If you've been grazing on 'healthy' snacks but the weight still won't budge, scientists may have an explanation. And it might not be what you want to hear.
According to a study published by the International Journal of Research in Marketing, eating "light" snacks and drinks can give you 13 per cent more calories than the full fat versions.
Experts put it down to people finding it easier to justify overindulging when the food is labelled as healthier.
Study leader Joost Penings, from Maastricht University in the Netherlands, told The Huffington Post that the snacks themselves may be healthier, but how people react to labels and branding is a different story.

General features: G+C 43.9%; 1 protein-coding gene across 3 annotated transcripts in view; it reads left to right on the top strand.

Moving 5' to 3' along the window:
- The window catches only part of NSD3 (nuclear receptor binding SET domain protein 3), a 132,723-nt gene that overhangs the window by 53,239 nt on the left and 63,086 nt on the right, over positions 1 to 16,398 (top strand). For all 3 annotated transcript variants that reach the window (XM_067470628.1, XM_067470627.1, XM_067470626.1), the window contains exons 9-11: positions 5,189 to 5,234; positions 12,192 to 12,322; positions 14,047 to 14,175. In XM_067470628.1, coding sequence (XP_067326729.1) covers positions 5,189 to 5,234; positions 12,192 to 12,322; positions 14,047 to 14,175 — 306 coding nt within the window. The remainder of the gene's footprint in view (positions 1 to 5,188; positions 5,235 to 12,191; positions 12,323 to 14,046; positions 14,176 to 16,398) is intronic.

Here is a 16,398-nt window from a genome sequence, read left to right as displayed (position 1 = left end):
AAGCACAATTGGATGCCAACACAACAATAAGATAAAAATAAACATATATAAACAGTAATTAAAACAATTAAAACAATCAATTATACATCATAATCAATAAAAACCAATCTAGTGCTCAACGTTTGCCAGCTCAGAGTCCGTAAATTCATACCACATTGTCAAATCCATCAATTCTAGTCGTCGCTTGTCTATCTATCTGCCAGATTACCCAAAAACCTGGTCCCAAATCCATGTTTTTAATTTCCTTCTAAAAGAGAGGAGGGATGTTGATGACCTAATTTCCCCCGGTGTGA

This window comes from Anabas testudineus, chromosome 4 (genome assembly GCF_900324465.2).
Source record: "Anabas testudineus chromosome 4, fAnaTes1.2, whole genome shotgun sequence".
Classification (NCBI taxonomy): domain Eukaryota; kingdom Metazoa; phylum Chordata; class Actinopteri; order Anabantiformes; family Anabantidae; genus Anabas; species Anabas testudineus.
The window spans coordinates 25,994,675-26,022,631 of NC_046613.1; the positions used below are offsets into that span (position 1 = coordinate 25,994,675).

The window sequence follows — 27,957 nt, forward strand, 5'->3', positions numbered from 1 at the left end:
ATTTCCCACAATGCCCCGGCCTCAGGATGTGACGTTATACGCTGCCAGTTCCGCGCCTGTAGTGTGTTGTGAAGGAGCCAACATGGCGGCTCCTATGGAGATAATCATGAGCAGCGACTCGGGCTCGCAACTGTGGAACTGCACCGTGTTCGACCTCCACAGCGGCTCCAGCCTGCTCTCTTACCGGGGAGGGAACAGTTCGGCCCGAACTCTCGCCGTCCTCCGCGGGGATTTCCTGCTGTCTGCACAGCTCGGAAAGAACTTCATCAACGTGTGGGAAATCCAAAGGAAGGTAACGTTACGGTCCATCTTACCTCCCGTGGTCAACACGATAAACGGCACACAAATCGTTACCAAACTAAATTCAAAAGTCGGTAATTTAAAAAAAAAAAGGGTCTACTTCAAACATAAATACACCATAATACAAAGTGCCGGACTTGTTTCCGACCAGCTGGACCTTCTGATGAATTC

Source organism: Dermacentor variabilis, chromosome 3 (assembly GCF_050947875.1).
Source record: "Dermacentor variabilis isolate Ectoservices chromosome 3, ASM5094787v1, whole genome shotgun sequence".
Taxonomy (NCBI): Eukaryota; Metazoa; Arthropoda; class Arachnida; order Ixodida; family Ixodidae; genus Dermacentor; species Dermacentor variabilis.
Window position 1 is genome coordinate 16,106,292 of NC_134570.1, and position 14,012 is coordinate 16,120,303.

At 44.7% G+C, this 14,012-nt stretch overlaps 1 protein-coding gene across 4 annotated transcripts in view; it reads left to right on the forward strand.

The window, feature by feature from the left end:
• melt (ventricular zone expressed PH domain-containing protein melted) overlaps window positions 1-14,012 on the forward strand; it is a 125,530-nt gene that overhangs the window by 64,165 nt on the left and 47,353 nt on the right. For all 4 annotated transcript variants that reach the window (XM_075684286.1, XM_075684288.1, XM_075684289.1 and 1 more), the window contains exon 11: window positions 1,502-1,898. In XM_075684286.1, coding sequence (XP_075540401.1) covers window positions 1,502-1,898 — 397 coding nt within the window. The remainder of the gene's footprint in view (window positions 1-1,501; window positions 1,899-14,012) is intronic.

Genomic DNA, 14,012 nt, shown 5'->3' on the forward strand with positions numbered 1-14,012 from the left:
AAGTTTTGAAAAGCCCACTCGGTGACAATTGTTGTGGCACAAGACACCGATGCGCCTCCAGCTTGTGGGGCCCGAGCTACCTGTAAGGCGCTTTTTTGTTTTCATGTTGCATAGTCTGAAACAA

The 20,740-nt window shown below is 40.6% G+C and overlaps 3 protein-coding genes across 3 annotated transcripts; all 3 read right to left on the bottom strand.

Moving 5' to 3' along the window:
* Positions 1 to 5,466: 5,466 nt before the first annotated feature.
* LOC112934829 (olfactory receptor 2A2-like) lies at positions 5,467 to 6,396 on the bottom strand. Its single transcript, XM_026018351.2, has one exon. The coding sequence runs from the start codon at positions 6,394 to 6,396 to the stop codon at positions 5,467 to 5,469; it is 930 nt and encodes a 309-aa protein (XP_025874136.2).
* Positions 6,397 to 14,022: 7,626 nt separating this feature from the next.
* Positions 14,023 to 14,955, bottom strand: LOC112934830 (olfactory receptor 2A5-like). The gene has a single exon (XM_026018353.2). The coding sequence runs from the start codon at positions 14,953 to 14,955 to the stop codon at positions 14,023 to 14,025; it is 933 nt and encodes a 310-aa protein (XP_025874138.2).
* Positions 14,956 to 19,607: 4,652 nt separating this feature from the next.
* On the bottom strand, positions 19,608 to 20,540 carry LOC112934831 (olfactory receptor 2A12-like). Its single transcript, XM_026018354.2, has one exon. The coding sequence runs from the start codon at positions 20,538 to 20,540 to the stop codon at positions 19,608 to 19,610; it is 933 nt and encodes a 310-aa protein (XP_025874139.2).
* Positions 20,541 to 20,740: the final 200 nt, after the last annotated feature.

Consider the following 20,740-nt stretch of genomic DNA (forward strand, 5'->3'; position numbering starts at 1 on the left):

"'Light' products may help, but behavioral responses to the light claim may wash out the positive effect," he said. "Understanding the psychological effect of the claim that a product is 'light' needs further investigation."
Others put it down to a "halo effect", where eating 'diet' food can make people feel as though they have the green light to indulge in other junk foods.
A study from September last year found those who drink diet soft drinks were more likely to treat themselves to fat-laden fast foods.
The study, published in the Journal of the Academy of Nutrition and Dietetics, found those who drank the standard, sugary soft drink versions consumed less calories overall per day than people who drank diet drinks.